Theresa May will tell leaders at a UN conference they have “a moral duty” to speak for victims of modern slavery.
“No leader worthy of the name can look the other way while men, women and children are held against their will,” the prime minister is expected to say.
Mrs May will announce £10m to reduce exploitation of children in Africa’s agricultural industries.
She will also say big businesses should produce transparency statements on modern slavery.
The prime minister – who is due to step down in July – will be addressing the UN’s International Labour Organisation in Geneva.
She is expected to say: “Modern slavery reaches into every corner of our lives – in the clothes we wear, the food we eat, the services we pay for.
“Yet for many years it seldom captured the world’s attention or outrage – allowing those who trade in human misery to quietly continue their work, and allowing all of us to look the other way as we benefitted from the forced labour of this growing underclass.”
What is modern slavery?
Modern slaves in the UK, often said to be hiding in plain sight, are working in our nail bars, on construction sites, in brothels, on cannabis farms and in agriculture.
Traffickers are using the internet to lure their victims with hollow promises of jobs, education and even love.
Albania, Nigeria, Vietnam, Romania and Poland are the most likely countries of origin, but some victims are from the UK itself.
There is no typical victim. They can be men, women or children of all ages but it is normally more prevalent among the most vulnerable, minorities or socially-excluded groups.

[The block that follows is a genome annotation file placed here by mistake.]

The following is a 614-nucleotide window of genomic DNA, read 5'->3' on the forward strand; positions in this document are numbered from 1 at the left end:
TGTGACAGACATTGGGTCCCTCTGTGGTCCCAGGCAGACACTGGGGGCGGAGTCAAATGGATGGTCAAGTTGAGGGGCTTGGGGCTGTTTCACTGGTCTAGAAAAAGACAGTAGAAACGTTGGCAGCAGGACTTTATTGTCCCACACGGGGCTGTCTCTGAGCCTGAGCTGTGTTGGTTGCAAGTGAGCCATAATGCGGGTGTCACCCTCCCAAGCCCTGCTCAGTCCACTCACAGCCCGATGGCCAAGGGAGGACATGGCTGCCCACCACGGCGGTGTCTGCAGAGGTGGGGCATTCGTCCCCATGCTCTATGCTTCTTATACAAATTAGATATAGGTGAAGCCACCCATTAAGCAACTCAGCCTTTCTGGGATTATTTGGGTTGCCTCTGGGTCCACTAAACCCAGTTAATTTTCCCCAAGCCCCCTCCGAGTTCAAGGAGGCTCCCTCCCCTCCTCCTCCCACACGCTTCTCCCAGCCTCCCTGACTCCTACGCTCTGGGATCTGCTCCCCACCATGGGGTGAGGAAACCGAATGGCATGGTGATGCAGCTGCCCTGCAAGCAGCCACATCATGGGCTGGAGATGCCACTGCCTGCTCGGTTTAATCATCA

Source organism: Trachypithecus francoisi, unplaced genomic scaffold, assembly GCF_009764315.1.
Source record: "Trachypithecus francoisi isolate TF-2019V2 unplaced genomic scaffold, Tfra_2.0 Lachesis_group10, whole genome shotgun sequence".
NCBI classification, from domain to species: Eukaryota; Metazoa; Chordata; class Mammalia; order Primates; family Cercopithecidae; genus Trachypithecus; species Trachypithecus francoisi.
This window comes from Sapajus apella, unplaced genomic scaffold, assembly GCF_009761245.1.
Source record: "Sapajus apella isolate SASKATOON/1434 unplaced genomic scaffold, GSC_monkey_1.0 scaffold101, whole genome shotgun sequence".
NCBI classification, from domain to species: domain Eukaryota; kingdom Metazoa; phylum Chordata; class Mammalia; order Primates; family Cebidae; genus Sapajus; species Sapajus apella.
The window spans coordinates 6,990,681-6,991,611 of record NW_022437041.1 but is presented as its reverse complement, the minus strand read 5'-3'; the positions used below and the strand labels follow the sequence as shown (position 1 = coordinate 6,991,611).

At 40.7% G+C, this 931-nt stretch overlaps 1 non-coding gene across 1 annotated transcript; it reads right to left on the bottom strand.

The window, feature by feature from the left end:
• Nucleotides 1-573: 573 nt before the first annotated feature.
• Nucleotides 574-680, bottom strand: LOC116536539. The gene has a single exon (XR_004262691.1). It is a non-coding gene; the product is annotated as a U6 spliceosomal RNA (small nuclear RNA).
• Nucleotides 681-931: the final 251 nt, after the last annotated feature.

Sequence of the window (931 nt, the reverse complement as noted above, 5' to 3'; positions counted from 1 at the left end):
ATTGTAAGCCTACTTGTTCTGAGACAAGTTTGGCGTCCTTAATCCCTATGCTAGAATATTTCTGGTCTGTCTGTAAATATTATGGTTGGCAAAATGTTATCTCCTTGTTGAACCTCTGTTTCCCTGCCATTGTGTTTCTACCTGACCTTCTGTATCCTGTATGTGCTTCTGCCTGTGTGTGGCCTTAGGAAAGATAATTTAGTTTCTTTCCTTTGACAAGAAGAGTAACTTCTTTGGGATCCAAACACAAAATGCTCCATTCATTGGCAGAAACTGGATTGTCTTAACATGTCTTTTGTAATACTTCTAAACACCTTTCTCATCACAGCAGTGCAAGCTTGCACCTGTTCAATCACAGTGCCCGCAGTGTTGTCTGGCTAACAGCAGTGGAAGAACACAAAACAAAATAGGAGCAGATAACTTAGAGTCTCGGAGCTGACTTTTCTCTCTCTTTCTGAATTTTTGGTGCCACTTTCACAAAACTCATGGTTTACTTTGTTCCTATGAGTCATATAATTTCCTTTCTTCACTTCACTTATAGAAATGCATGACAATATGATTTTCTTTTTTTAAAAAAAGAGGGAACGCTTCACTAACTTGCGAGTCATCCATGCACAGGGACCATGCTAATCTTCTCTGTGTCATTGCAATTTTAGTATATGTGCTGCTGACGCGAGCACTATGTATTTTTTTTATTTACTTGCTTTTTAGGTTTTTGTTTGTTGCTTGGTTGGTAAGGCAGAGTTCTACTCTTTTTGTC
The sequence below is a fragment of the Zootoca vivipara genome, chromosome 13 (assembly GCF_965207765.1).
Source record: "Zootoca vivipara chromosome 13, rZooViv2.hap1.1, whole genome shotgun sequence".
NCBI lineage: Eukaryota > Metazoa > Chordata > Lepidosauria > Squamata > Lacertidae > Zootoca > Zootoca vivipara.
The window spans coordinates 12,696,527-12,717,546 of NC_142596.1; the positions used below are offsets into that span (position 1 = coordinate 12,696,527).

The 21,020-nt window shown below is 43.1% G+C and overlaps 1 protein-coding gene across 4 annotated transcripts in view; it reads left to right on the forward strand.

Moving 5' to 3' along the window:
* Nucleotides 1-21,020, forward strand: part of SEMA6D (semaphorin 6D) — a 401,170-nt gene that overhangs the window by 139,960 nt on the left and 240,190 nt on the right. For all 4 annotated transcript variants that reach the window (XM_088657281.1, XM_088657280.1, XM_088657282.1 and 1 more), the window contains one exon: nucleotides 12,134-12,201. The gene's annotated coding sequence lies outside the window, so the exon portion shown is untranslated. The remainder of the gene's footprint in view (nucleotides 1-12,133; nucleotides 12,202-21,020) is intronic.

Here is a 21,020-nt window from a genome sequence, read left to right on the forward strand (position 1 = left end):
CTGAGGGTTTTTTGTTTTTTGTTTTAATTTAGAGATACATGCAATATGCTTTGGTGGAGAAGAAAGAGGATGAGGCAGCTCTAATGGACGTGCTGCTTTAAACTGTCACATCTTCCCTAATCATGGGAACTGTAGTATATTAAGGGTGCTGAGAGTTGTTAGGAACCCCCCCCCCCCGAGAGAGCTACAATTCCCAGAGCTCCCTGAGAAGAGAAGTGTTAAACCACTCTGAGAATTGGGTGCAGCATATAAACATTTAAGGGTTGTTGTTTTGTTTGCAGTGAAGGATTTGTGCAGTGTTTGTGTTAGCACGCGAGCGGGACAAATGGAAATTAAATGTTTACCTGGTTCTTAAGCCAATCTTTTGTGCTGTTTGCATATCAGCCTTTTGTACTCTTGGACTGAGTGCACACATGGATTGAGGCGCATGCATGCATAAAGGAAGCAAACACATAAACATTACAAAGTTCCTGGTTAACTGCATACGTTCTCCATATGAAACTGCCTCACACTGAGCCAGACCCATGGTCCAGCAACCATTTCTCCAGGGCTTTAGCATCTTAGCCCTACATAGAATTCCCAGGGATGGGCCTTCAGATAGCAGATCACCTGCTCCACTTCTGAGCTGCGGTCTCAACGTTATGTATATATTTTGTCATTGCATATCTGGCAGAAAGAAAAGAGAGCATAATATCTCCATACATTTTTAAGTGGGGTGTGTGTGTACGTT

Many believe they are escaping poverty, limited opportunities at home, a lack of education, unstable social and political conditions or war.
But their slave masters are usually out to make financial gain.
Sexual exploitation is the most common form of modern slavery reported in the UK, followed by labour exploitation, forced criminal exploitation and domestic servitude.
In 2014, the Home Office estimated there were between 10,000 and 13,000 potential victims in the UK – just 2,340 of those were officially reported and recorded.
Mrs May will announce plans to create a new international modern slavery and migration envoy to help co-ordinate the UK’s efforts with other nations.
As Home Secretary, Theresa May introduced the Modern Slavery bill which became law in 2015.
The legislation included tougher sentences and more help for people forced into labouring, domestic servitude, sex work and other coercive tasks.
MP Frank Field, who led a recent review into the impact of the Modern Slavery Act, said there had been “too few convictions” and called for the laws to be strengthened.
Mrs May is making a series of policy announcements in her final weeks as she seeks to return to the “burning injustices” agenda she set out when she first entered Downing Street in 2016.